By 1972, Chahine’s boyhood friend and colleague in Alexandria’s prestigious Victoria College (a school) had long been the bane of Egyptian censors. The comparison between Chahine and Saleh is generative—both were trilingual Alexandrians, both espoused socialist ideas, both studied cinema abroad, and both made films outside of Egypt. Chahine left Egypt in frustration to make films in Lebanon after the Egyptian film industry—its production, distribution, and exhibition—had been nationalized in 1963. That same year, Saleh, whose Palestinian mother had died from puerperal fever when he was only three, read Palestinian Ghassan Kanafani’s Men in the Sun (1962) and became determined to adapt it. Saleh proposed the project to the General Organization of Cinema that same year, a project that “the Organization,” as it was commonly called, would not approve, despite Saleh’s vigorous pursuit, before the Syrian regime’s own General Organization of Cinema would, according to the talented, stubborn director’s terms. Saleh’s final Egyptian film The Rebels (1968) had intrepidly, if metaphorically, criticized the autocracy and corruption plaguing Nasser’s regime, a year before Egypt’s ignominious military defeat, and was, like Chahine’s post-defeat film The Sparrow, banned from exhibition by the Egyptian censor for two years. The Rebels, like The Sparrow, blisters with discontent.
Unlike The Sparrow, however, The Rebels, and certainly The Dupes do more than cry out in protest: they suggest a course of resistance and defiance. As such, the thrust of Saleh’s The Dupes was aligned with the imperative of Third Cinema, even if his techniques owe more to Italian new realism and the French New Wave, or at least to a film that precipitated the latter, for The Dupes borrows evidently in composition and pacing from Henri-Georges Clouzot’s The Wages of Fear (1953), which itself borrows from John Huston’s The Treasure of the Sierra Madre (1948). (It is thus curious that I have located in Los Angeles a letter penned by Saleh to Huston, apologetically consoling him about the Egyptian authorities’ ill-treatment during production of Huston’s 1966 film The Bible: In the Beginning.)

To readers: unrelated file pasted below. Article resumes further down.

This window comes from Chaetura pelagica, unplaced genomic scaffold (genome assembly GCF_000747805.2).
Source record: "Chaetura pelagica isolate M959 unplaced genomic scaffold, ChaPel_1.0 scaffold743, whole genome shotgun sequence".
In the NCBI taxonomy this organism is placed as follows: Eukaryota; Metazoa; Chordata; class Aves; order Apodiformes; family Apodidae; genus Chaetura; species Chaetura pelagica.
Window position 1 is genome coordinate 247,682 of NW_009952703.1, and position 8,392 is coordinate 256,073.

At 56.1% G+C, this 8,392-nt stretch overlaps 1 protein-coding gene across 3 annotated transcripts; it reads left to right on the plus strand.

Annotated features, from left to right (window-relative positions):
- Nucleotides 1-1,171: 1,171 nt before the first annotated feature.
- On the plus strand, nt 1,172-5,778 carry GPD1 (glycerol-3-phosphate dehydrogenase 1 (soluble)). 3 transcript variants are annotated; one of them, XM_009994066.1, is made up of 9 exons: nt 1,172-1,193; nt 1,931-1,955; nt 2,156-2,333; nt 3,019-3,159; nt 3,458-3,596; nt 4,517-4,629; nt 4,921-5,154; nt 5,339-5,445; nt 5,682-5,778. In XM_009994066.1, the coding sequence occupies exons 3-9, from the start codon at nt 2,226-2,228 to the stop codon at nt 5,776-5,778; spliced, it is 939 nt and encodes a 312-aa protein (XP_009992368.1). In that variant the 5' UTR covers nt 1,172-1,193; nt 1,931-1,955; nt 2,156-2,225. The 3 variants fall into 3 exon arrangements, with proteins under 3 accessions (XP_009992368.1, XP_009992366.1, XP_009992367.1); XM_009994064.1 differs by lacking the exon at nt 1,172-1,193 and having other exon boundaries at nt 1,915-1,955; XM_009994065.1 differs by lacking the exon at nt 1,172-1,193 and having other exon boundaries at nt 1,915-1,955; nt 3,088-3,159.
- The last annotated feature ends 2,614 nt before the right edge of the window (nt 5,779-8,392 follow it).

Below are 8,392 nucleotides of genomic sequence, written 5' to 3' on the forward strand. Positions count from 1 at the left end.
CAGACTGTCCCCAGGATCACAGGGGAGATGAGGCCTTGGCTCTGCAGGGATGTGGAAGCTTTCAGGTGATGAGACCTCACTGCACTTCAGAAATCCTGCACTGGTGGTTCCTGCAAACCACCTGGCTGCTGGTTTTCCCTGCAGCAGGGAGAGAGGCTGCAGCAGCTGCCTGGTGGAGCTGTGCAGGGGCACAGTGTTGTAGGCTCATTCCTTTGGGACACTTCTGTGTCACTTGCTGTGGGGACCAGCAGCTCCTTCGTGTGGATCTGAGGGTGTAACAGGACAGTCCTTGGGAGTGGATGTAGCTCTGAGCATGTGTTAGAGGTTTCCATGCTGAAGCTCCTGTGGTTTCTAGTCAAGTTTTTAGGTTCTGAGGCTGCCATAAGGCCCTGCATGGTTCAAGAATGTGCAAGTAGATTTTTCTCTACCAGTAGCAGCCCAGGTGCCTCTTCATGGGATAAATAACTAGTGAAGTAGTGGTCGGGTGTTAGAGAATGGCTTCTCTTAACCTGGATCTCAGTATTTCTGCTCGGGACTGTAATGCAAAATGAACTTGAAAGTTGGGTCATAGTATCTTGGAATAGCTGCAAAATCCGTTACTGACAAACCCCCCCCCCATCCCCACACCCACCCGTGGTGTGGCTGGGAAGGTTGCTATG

What is arguably most creditable about The Dupes is that it maintains remarkable narrative clarity despite using flashbacks repeatedly to background its characters’ stories, despite not naming locations, despite cutting associatively throughout, in spite of even interrupting the plot in the present to insert a character-narrated photomontage sequence that dares to incriminate cowardly, collaborationist Arab regimes, leaders, and institutions, including some current. That it does not incriminate the Syrian regime did not save The Dupes from being banned in Syria, as it would be denied exhibition in Egypt, save for by cultural institutions wishing not to totally ignore a film that had engendered substantial festival and critical recognition.
Certainly, Saleh’s commitment to empowerment is what drove him to notably, and rather controversially, alter the film’s ending, to insist that the duped men in the sun had sought to save themselves, instead of having them suffer a silent demise as in Kanafani’s venerated novella. In extremis, The Dupes’ piercing conclusive image showcases a gesture of defiance, perceptible to those who can look past, or into, calamity.